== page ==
Bill Nye, Ken Ham, and The Ethics of Debate

I finally got around to listening to a recording of the evolution-creation debate in which onetime Dancing with the Stars contestant (oh, and Science Guy) Bill Nye faced off against Answers in Genesis founder Ken Ham. The event was held at Ham’s Creation Museum in Petersburg, Kentucky on February 4th, and was essentially what I and everyone else expected it would be. Ham gave an impressive-sounding yet fact-free performance, and Nye made an earnest – if less silver-tongued – effort to explain how we can be quite sure that the Earth is not 6,000 years old.

Nye’s decision to participate in such an exchange attracted a great deal of criticism before it even took place. University of Chicago professor and New Republic contributor Jerry Coyne argued, along with many others, that having a well-known scientist appear at an event like this would only perpetuate the false impression that the controversy over creation and evolution is actually a live one among mainstream scientists, and that there are good arguments on both sides.

The notion that some ideas are sufficiently preposterous that one shouldn’t even engage their proponents in public is one that I have mixed feelings about. On the one hand, belief in a “young” Earth is in fact ludicrous, and giving people the sense that such a belief constitutes a serious scientific hypothesis is intellectual malpractice. According to the most recent Gallup poll on the subject, nearly half of Americans believe that the world and human beings were created in their present form within the last ten millennia; the last thing we need to be doing is signaling that science is on the fence about the truth of such a claim.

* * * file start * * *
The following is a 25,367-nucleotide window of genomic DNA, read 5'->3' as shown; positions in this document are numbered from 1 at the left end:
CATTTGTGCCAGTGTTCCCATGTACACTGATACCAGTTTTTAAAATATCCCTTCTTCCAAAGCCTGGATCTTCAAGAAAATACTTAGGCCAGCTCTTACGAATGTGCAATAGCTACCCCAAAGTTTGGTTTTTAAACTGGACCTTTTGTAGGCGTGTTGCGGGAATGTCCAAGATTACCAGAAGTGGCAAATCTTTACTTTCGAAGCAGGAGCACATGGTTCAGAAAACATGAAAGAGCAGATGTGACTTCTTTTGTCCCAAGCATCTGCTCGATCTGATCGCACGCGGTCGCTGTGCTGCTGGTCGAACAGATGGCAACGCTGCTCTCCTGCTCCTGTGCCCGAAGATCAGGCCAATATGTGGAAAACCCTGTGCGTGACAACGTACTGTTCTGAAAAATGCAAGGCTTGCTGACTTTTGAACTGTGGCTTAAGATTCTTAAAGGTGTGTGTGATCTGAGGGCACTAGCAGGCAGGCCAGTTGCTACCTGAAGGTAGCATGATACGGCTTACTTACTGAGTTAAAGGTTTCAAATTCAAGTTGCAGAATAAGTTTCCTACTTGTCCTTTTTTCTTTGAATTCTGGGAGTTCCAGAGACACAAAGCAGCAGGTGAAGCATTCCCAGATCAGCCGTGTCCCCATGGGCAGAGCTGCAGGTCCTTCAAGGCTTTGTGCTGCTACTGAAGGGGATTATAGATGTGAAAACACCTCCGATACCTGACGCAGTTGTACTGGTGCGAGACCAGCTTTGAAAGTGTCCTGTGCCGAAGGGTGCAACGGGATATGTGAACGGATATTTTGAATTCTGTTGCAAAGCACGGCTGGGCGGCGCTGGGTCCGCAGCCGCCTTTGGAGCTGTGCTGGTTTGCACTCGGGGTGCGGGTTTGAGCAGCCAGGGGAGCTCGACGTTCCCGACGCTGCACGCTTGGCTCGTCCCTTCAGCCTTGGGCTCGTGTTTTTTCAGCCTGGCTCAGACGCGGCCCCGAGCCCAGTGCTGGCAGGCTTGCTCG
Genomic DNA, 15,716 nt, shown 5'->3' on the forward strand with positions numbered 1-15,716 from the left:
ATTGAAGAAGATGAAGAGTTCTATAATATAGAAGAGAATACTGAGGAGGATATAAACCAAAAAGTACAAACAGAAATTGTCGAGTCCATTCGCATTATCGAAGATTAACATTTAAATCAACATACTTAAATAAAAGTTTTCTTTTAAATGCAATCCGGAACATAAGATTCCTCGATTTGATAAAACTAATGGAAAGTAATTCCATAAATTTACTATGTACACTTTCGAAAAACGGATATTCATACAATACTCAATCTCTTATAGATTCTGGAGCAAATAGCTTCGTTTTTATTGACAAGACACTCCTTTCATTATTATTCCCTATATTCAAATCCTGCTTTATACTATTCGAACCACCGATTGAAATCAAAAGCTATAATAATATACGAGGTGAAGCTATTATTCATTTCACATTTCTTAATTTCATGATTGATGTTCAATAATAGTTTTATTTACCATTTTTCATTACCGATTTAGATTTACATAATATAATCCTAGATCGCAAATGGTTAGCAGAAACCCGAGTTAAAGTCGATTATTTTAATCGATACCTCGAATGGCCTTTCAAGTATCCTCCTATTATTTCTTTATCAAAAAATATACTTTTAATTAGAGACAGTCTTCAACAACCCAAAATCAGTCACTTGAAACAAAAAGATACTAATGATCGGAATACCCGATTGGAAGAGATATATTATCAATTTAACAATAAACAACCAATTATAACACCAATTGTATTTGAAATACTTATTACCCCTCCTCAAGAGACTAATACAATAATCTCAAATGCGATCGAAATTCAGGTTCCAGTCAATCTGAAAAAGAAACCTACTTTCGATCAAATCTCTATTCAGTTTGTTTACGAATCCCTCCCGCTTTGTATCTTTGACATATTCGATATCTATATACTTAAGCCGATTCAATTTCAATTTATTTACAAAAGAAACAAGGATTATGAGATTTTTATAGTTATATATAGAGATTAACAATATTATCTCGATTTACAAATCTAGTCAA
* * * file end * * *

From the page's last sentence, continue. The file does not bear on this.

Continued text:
On the other hand, that nearly half of Americans believe such a thing is an indication that there really is a live controversy here – not among scientists, but certainly in the broader culture. And if mainstream scientists want more people to accept that evolution by natural selection is the most compelling account of the origin of mankind and of all present life on Earth, then they’re going to have to think of new and creative ways to explain the evidence and convince them to change their minds (and to reassure them that modern science does not conflict with most of the world’s major religious traditions). Importantly, they’re going to have to do a better job of talking about evolution in forums where those most skeptical of the theory are most likely to hear them. Refusing to engage creationists at all will only further convince them that they are victims of a hostile secular culture intent on suppressing their freedom to express themselves.